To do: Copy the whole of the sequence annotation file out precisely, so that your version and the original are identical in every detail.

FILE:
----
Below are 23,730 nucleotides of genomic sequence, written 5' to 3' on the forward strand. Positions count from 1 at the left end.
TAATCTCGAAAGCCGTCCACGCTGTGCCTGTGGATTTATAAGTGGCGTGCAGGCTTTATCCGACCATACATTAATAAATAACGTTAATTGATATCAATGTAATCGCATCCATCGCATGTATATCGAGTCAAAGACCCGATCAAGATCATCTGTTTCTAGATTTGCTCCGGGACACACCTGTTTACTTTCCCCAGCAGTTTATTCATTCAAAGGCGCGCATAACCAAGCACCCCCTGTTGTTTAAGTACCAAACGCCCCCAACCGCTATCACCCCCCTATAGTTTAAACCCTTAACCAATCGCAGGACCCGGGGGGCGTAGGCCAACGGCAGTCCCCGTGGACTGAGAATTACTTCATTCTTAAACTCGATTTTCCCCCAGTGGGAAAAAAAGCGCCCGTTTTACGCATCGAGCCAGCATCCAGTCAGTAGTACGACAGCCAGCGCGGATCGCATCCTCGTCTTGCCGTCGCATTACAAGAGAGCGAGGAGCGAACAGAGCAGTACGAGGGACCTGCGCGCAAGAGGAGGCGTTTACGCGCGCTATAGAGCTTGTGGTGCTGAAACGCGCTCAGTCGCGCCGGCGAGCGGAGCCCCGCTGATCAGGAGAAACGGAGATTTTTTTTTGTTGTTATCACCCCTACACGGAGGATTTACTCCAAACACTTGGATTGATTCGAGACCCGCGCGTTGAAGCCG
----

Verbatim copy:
Below are 23,730 nucleotides of genomic sequence, written 5' to 3' on the forward strand. Positions count from 1 at the left end.
TAATCTCGAAAGCCGTCCACGCTGTGCCTGTGGATTTATAAGTGGCGTGCAGGCTTTATCCGACCATACATTAATAAATAACGTTAATTGATATCAATGTAATCGCATCCATCGCATGTATATCGAGTCAAAGACCCGATCAAGATCATCTGTTTCTAGATTTGCTCCGGGACACACCTGTTTACTTTCCCCAGCAGTTTATTCATTCAAAGGCGCGCATAACCAAGCACCCCCTGTTGTTTAAGTACCAAACGCCCCCAACCGCTATCACCCCCCTATAGTTTAAACCCTTAACCAATCGCAGGACCCGGGGGGCGTAGGCCAACGGCAGTCCCCGTGGACTGAGAATTACTTCATTCTTAAACTCGATTTTCCCCCAGTGGGAAAAAAAGCGCCCGTTTTACGCATCGAGCCAGCATCCAGTCAGTAGTACGACAGCCAGCGCGGATCGCATCCTCGTCTTGCCGTCGCATTACAAGAGAGCGAGGAGCGAACAGAGCAGTACGAGGGACCTGCGCGCAAGAGGAGGCGTTTACGCGCGCTATAGAGCTTGTGGTGCTGAAACGCGCTCAGTCGCGCCGGCGAGCGGAGCCCCGCTGATCAGGAGAAACGGAGATTTTTTTTTGTTGTTATCACCCCTACACGGAGGATTTACTCCAAACACTTGGATTGATTCGAGACCCGCGCGTTGAAGCCG